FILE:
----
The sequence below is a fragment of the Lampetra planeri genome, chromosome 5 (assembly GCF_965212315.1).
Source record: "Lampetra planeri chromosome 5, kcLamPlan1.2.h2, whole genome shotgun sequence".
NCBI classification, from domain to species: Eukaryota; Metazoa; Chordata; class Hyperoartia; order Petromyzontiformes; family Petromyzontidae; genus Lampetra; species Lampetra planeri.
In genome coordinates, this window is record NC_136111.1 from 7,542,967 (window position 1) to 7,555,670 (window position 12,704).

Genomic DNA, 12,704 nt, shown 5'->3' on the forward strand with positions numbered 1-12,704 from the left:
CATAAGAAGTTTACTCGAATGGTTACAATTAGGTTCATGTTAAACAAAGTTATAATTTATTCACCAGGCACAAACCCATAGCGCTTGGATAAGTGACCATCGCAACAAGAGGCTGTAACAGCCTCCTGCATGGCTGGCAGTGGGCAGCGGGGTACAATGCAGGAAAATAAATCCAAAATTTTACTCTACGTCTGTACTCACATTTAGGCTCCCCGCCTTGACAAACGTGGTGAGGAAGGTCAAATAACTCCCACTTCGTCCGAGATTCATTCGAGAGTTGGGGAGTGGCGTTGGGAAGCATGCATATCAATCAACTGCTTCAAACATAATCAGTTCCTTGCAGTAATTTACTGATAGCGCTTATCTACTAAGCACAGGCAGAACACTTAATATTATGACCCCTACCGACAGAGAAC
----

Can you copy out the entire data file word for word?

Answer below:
The sequence below is a fragment of the Lampetra planeri genome, chromosome 5 (assembly GCF_965212315.1).
Source record: "Lampetra planeri chromosome 5, kcLamPlan1.2.h2, whole genome shotgun sequence".
NCBI classification, from domain to species: Eukaryota; Metazoa; Chordata; class Hyperoartia; order Petromyzontiformes; family Petromyzontidae; genus Lampetra; species Lampetra planeri.
In genome coordinates, this window is record NC_136111.1 from 7,542,967 (window position 1) to 7,555,670 (window position 12,704).

Genomic DNA, 12,704 nt, shown 5'->3' on the forward strand with positions numbered 1-12,704 from the left:
CATAAGAAGTTTACTCGAATGGTTACAATTAGGTTCATGTTAAACAAAGTTATAATTTATTCACCAGGCACAAACCCATAGCGCTTGGATAAGTGACCATCGCAACAAGAGGCTGTAACAGCCTCCTGCATGGCTGGCAGTGGGCAGCGGGGTACAATGCAGGAAAATAAATCCAAAATTTTACTCTACGTCTGTACTCACATTTAGGCTCCCCGCCTTGACAAACGTGGTGAGGAAGGTCAAATAACTCCCACTTCGTCCGAGATTCATTCGAGAGTTGGGGAGTGGCGTTGGGAAGCATGCATATCAATCAACTGCTTCAAACATAATCAGTTCCTTGCAGTAATTTACTGATAGCGCTTATCTACTAAGCACAGGCAGAACACTTAATATTATGACCCCTACCGACAGAGAAC